recommend me a good torque wrench that's accurate and won't break the bank -
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post #1 of 5 Old 01-28-2013, 09:54 AM Thread Starter
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recommend me a good torque wrench that's accurate and won't break the bank

Mods move as necessary, but I need a good, reliable torque wrench, preferably one that won't break the bank. Open to suggestions! Thanks guys!

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post #2 of 5 Old 01-28-2013, 10:05 AM
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Craftsmen/Sears they will be fine, I use a Snap-On at work but that's a bit different. The one I use at work has to be calibrated. In the garage I have a Craftsmen....79/89 bucks.

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post #3 of 5 Old 01-28-2013, 10:19 AM
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Craftsman, works great and will not break the bank. Remember to read instructions if you have never owned one.
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post #4 of 5 Old 01-28-2013, 10:48 AM
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I purchased a Pittsburg torque wrench at Harbor Freight with a coupon and it was around $40. I have it calibrated every 12 months with the Snap-On and Mac wrenches I use on the jet I maintain and it has checked in tolerance for three years now. The calibrating company I use told me the Pittsburg wrenches are ok for light use and must be used properly to make it last. I used it during the lift install and I torque the track bar every oil change. So far it's been good for $40. It's the 75-150 ft-lb. model.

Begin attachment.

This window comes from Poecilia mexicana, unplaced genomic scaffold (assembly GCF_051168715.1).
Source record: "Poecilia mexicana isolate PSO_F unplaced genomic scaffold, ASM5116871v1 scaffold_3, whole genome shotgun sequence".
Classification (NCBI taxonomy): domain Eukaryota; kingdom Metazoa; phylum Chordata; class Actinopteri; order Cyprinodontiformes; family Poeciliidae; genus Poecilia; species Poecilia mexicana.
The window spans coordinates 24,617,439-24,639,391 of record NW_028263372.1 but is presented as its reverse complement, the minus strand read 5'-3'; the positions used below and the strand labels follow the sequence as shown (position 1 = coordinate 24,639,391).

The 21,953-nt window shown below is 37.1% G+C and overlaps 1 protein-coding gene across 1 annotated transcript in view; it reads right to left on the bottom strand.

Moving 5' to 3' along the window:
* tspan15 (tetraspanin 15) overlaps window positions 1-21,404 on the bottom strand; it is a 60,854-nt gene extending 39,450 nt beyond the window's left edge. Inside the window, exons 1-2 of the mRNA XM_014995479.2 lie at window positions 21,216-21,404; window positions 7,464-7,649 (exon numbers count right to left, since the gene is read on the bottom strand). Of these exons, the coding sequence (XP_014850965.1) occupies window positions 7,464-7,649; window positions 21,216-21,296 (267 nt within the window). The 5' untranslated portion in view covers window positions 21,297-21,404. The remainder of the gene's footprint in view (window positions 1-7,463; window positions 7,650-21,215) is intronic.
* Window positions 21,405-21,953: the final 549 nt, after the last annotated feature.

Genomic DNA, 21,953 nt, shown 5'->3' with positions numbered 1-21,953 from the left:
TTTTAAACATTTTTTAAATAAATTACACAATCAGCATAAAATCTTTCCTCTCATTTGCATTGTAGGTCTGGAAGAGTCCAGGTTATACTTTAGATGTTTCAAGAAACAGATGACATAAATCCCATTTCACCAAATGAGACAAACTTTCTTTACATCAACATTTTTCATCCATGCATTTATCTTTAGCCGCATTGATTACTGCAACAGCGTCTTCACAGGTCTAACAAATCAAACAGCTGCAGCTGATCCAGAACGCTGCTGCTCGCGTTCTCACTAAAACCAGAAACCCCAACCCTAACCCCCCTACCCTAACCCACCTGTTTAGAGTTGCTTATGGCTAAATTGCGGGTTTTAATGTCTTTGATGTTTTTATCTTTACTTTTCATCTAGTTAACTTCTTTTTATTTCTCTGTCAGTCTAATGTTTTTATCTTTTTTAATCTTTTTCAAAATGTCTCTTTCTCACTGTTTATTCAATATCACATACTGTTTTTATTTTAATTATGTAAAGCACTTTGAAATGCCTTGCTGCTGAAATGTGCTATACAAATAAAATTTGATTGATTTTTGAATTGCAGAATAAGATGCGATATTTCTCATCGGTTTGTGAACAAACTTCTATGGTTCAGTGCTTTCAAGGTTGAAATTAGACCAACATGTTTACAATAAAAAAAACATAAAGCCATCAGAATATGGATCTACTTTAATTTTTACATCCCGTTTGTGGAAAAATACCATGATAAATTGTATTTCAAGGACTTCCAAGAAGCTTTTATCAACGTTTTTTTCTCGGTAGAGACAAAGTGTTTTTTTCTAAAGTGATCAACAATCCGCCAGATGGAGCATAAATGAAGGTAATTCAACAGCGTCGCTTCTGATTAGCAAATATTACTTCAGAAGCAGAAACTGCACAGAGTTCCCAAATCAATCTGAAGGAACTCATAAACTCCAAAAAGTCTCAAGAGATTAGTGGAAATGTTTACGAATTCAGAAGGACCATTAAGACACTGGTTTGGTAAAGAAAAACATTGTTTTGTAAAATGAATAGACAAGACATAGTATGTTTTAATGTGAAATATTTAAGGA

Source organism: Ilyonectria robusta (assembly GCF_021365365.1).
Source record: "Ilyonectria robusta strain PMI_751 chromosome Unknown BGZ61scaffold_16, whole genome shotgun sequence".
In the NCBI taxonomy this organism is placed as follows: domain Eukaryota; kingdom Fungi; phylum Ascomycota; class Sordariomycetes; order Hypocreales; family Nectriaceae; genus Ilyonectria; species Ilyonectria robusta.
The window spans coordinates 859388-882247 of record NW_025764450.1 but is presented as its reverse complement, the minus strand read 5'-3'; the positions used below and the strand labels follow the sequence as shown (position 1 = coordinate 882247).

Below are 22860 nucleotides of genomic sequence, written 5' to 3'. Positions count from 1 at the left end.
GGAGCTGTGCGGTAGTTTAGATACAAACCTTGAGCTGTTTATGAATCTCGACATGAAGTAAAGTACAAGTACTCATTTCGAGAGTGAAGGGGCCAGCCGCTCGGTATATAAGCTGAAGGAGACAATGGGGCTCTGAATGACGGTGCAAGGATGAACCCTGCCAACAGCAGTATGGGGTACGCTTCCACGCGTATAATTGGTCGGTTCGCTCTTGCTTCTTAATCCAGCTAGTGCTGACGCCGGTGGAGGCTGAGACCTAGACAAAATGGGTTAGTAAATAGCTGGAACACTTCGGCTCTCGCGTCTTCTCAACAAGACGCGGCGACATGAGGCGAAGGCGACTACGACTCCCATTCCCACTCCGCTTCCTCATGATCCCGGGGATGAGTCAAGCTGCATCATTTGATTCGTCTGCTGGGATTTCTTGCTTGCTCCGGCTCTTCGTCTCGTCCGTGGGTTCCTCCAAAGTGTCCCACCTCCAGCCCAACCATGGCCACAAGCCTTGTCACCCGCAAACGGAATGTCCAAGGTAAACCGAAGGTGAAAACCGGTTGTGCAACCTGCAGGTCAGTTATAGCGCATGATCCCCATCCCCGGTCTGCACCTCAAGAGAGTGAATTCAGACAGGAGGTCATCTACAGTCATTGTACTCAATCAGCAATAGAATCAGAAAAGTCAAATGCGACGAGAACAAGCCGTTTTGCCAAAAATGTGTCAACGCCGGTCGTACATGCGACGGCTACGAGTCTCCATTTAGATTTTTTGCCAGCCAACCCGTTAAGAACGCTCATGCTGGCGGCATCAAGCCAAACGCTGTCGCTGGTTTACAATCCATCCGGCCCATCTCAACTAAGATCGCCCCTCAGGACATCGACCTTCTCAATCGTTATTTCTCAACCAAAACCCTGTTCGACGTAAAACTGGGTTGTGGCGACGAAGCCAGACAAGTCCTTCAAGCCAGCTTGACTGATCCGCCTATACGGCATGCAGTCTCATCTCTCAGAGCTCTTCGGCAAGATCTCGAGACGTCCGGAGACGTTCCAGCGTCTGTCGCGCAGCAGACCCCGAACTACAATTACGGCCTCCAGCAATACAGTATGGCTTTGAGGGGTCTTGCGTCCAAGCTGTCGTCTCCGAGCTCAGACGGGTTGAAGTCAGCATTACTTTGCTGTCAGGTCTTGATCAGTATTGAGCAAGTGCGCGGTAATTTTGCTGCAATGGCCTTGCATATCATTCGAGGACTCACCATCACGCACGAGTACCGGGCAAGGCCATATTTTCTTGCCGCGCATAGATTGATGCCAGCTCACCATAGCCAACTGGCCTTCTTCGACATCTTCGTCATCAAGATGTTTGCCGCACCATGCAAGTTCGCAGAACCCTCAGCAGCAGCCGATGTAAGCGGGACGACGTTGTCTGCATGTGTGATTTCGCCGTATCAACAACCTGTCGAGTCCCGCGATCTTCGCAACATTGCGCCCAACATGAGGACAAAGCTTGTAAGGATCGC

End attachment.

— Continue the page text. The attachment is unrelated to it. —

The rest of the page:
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post #5 of 5 Old 01-28-2013, 11:49 AM
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For most apps a digi-torque (aka - click torque, or micrometer torque - one that dials in like a micrometer) is fine. It is usually not so much actual torque (you have about a 5% margin on tight tolerance specs) - its being EQUALLY torqed that matters most! However keep in mind that as you fall past the click you bang into the torque - so from one bolt to the next can be 1-2 lbs difference (well within tolerance) depending on how fast you can employ the brakes on your arm (and if you are PUSHING as you torque one and pulling as you torque another you are going to be at the wide end of that difference). For precision (such as engine assembly) a hydraulic dial type is best, for removeing bolts (and knowing how tight the WERE as you do so) or very seldom needed a beam type is best (like any spring the beam style does go off in accuracy with more use - the click type does as well but the spring is not fully loaded like a beam - as you turn the dial you are changing the fulcrum and shortening the effective spring length while a beam type always uses the entire length of spring).

Dials take more cycles before being going out (BUT with super precision comes fewer cycles before needed checked), mikes comes in second and beams - well beams can be off right out of the box - but every 100 cycles they should be checked.
NEVER use a click type to break loose bolts - or torque left threads - yes the ratchet head goes either way - thats simply because they employ an existing tool part when manufacturing them.

Breaking the bank is less important than breaking your stuff - and right tool for the right job really comes into the decision. Plan to spend about 75-100.00 on a mike, 150-250 on a dial and ~35 on a beam. Electronics are typically the same as a dial - just using a different method to display the viscous load. My 85.00 crafstman mike has served me well - I did splurge on the dial at 550 - but its a 5000 cycle @2% margin wrench. thats about 400 engine assemblies between calibs!

J Wm Bishop EA, ASADE
The wagon should, of course, be as light as possible, but strength should not be sacrificed to lightness, for on any but the regularly traveled roads, the wagon will get many a
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